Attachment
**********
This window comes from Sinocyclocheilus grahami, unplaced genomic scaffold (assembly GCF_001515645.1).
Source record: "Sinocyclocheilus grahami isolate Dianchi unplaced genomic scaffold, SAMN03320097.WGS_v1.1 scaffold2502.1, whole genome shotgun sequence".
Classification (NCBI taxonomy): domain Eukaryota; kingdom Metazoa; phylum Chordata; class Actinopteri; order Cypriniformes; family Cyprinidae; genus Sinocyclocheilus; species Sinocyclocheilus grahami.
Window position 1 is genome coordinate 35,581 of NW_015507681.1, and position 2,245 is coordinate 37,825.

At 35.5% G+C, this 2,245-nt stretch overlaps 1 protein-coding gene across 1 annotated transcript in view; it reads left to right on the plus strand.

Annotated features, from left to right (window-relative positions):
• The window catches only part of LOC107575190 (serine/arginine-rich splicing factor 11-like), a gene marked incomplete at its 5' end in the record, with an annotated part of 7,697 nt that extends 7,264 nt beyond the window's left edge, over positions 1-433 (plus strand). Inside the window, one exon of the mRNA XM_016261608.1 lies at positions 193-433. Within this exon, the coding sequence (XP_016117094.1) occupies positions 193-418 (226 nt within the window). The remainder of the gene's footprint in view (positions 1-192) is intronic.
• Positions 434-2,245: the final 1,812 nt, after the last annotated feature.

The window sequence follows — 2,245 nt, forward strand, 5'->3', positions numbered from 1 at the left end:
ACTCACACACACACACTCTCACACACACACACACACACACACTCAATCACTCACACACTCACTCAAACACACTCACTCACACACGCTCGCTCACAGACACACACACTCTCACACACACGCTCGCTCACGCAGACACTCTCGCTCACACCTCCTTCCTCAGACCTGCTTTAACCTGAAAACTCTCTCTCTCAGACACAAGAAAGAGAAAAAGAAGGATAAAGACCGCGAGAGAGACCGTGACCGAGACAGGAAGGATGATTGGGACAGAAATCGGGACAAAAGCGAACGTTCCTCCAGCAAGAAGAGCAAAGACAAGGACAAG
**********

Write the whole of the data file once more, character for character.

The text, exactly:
This window comes from Sinocyclocheilus grahami, unplaced genomic scaffold (assembly GCF_001515645.1).
Source record: "Sinocyclocheilus grahami isolate Dianchi unplaced genomic scaffold, SAMN03320097.WGS_v1.1 scaffold2502.1, whole genome shotgun sequence".
Classification (NCBI taxonomy): domain Eukaryota; kingdom Metazoa; phylum Chordata; class Actinopteri; order Cypriniformes; family Cyprinidae; genus Sinocyclocheilus; species Sinocyclocheilus grahami.
Window position 1 is genome coordinate 35,581 of NW_015507681.1, and position 2,245 is coordinate 37,825.

At 35.5% G+C, this 2,245-nt stretch overlaps 1 protein-coding gene across 1 annotated transcript in view; it reads left to right on the plus strand.

Annotated features, from left to right (window-relative positions):
• The window catches only part of LOC107575190 (serine/arginine-rich splicing factor 11-like), a gene marked incomplete at its 5' end in the record, with an annotated part of 7,697 nt that extends 7,264 nt beyond the window's left edge, over positions 1-433 (plus strand). Inside the window, one exon of the mRNA XM_016261608.1 lies at positions 193-433. Within this exon, the coding sequence (XP_016117094.1) occupies positions 193-418 (226 nt within the window). The remainder of the gene's footprint in view (positions 1-192) is intronic.
• Positions 434-2,245: the final 1,812 nt, after the last annotated feature.

The window sequence follows — 2,245 nt, forward strand, 5'->3', positions numbered from 1 at the left end:
ACTCACACACACACACTCTCACACACACACACACACACACACTCAATCACTCACACACTCACTCAAACACACTCACTCACACACGCTCGCTCACAGACACACACACTCTCACACACACGCTCGCTCACGCAGACACTCTCGCTCACACCTCCTTCCTCAGACCTGCTTTAACCTGAAAACTCTCTCTCTCAGACACAAGAAAGAGAAAAAGAAGGATAAAGACCGCGAGAGAGACCGTGACCGAGACAGGAAGGATGATTGGGACAGAAATCGGGACAAAAGCGAACGTTCCTCCAGCAAGAAGAGCAAAGACAAGGACAAG